Sabtu, 26 Februari 2011

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Pet owners often question how pet-friendly a hotel can be if they charge a high and/or non-refundable pet deposit. They also wonder why they are being charged when, as far as they can tell, their pet isn't dirty.  Are these hotels just taking our money and laughing all the way to the bank? Or, is there more to this scenario we aren't aware of? Maybe our pets aren't as "clean" as we think they are. Let's find out once and for all.

The first myth to put to rest is just because your pet has been washed and groomed it doesn't leave behind any extra mess. While some people do take better care of their animals than others, it must be noted that even though we like to think our pets are clean, they leave behind dander, hair, and saliva. This is not a bad thing - it's completely normal and unavoidable.

Humans that are allergic to animals are allergic to the dander and saliva that animals leave behind and can attest that extra cleaning must be done to remove pet dander, hair, and saliva. Their allergies will act up if a room is not properly cleaned. More advanced methods are required to thoroughly clean a room where a pet has stayed. Even if you are not allergic, do you really want to stay in a room that hasn't been adequately cleaned after the last pet stayed in it?

So, now that we know that animals leave things behind regardless of how well their owner takes care of them, the next topic to address is the issue of pet deposits or fees. It can be discouraging to have to pay a pet deposit that is sometimes high and/or non-refundable in addition to the cost of a hotel room.

I spoke with lower priced hotels ($100 or less a night for a standard room) and higher priced hotels ($100 or more a night for a standard room). I questioned them about their pet policy and cleaning practices and determined the following:

Of the lower priced hotels, one charged between $25-150 non-refundable fee based on the size of the pet and the likelihood it may cause damage (ranging from lingering pet smells, hard to remove hair and dander, damaged furniture, etc.). The only additional cleaning they perform is a flea bomb but note they do not claim the fee is for cleaning.  Another charges a one-time non-refundable pet fee of $150 and does a very thorough cleaning after an animal has stayed in the room. In addition to their normal routine, the deep clean consists of shampooing the carpets and cleaning fixtures and decorations as well as having a local vendor spray chemicals to kill any fleas that may be left behind.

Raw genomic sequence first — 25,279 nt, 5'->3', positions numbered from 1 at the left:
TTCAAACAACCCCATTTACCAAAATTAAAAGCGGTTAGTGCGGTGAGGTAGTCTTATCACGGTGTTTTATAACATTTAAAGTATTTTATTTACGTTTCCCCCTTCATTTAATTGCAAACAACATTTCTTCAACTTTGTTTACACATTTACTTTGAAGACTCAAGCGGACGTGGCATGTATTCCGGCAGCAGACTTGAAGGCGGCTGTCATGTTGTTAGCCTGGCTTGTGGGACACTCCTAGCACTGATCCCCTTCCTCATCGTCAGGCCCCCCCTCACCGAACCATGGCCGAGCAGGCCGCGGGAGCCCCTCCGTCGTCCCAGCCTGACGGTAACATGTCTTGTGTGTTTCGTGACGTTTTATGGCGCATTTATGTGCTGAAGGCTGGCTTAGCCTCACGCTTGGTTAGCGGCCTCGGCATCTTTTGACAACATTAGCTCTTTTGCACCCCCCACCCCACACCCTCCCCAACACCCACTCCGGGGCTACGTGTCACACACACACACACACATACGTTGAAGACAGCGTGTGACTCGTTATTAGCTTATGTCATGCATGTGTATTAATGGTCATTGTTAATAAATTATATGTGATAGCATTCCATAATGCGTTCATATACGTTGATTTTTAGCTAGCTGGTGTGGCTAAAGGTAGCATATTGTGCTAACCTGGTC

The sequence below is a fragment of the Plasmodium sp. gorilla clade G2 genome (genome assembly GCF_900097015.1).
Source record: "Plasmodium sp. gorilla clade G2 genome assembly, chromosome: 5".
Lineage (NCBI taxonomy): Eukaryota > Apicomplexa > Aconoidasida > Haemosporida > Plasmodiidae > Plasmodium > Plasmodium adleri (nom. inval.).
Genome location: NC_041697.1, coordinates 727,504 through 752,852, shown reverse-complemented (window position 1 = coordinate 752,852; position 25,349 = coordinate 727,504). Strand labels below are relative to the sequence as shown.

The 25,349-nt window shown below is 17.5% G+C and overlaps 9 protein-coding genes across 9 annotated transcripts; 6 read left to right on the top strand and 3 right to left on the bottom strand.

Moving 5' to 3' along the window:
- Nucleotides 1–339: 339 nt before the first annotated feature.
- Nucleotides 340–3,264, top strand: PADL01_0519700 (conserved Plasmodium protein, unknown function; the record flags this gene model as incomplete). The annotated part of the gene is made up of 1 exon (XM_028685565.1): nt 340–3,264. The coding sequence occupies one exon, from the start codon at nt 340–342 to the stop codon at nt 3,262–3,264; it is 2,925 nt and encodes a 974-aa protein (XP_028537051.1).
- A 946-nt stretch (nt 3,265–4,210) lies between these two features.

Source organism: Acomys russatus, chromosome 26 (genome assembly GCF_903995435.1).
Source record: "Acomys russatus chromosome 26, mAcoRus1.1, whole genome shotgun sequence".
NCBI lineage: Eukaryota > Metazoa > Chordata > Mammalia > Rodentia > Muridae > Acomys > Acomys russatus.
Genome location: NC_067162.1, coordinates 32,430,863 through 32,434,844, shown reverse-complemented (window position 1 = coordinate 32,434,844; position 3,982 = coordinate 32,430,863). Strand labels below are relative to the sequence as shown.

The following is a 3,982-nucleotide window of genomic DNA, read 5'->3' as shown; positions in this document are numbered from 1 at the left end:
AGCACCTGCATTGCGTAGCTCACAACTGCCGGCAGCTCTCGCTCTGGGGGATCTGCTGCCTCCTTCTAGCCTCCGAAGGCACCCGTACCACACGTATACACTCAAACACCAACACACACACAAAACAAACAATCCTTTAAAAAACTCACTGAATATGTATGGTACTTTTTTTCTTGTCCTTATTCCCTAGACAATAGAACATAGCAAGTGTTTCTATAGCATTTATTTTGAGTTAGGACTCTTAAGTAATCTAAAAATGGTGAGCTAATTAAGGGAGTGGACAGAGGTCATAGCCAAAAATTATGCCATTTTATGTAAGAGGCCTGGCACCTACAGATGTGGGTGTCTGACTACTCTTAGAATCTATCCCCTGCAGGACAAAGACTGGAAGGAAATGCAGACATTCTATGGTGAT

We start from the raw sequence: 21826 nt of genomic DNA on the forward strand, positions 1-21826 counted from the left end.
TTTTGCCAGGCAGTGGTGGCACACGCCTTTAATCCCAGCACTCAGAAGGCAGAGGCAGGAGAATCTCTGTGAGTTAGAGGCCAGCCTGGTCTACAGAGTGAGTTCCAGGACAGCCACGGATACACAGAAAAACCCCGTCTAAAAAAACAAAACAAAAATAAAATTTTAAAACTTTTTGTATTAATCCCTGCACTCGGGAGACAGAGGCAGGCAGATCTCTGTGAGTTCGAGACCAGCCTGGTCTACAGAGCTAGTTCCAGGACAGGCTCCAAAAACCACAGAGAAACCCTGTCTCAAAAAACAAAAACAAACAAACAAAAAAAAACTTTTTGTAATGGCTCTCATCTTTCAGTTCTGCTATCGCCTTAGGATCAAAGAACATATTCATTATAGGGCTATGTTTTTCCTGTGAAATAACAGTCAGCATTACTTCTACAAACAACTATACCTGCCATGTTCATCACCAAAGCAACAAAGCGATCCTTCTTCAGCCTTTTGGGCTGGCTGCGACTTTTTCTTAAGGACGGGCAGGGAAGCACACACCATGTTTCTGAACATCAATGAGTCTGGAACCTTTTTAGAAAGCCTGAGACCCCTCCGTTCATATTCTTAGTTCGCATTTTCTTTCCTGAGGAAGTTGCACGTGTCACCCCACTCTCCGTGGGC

Of the higher priced hotels, one charges a $25 one-time non-refundable cleaning fee. They perform additional cleaning and disinfecting of the furniture and decorative items and shampoo the carpets when necessary. Another charges $35/night and allows pets of all sizes. They too perform a deep cleaning that goes above and beyond that of a non-pet room.

In many cases, more expensive hotels have more expensive pet deposits/fees than cheaper hotels - after all, they are more expensive for a reason. Higher priced hotels often cater to pets in way their cheaper counterparts do not. The treats and extra services they provide to pets require extra staff, supplies, and time.

Doing a search for pet-friendly hotels in advance of a trip can be beneficial because it is likely you may find one to accommodate your needs. Chances are, if you stay at a hotel with a high, non-refundable pet deposit/fee, it is going to use deeper cleaning methods than a hotel without a pet deposit/fee. It all comes down to your personal preference and whether you want to stay in a room that has been thoroughly cleaned or if you would rather save some money and have a room that may not have had any cleaning beyond that of a regular, non-pet room.

Also, when trying to decide whether to take your pet on business trip or vacation, some important aspects to consider are how long you will be gone, if there is someone that can take care of your pet, and how upset you and your pet will be if you leave your pet at home. Sometimes it can cost just as much to board your pet at a kennel, so you really could be better off taking your pet with you. And, if you are going on a trip that is longer than a couple of days, it may give you, your family, and your pet more peace of mind to take them with you. After all, how nice would it be to have Fido run on the beach with you every night?

If you still aren't convinced the money you pay for a pet deposit/fee is reasonable, feel free to inquire about their policy and find out what type of cleaning they do. In most cases, the hotelier has valid use of the funds they collect and it may seem like a bargain. Keep in mind what seems like a high upfront fee, may actually turn out to be cheaper than a nightly fee depending on the length of your stay. There are always exceptions and even some hotels that don't charge a deposit/fee at all. Another good idea is to visit their website and read comments left about the hotel's pet rooms. How better to find out about their rooms than from previous customers?
Andrea Free is pursuing her M.A. in English at Bowling Green State University. She is a graduate of Oregon State University with a BS Liberal Studies and minors in anthropology and writing and is currently employed by Rent My DN, LLC as a writer. Her focus is developing a series of works related to pet-friendly travel and general content for
You can contact Andrea via e-mail

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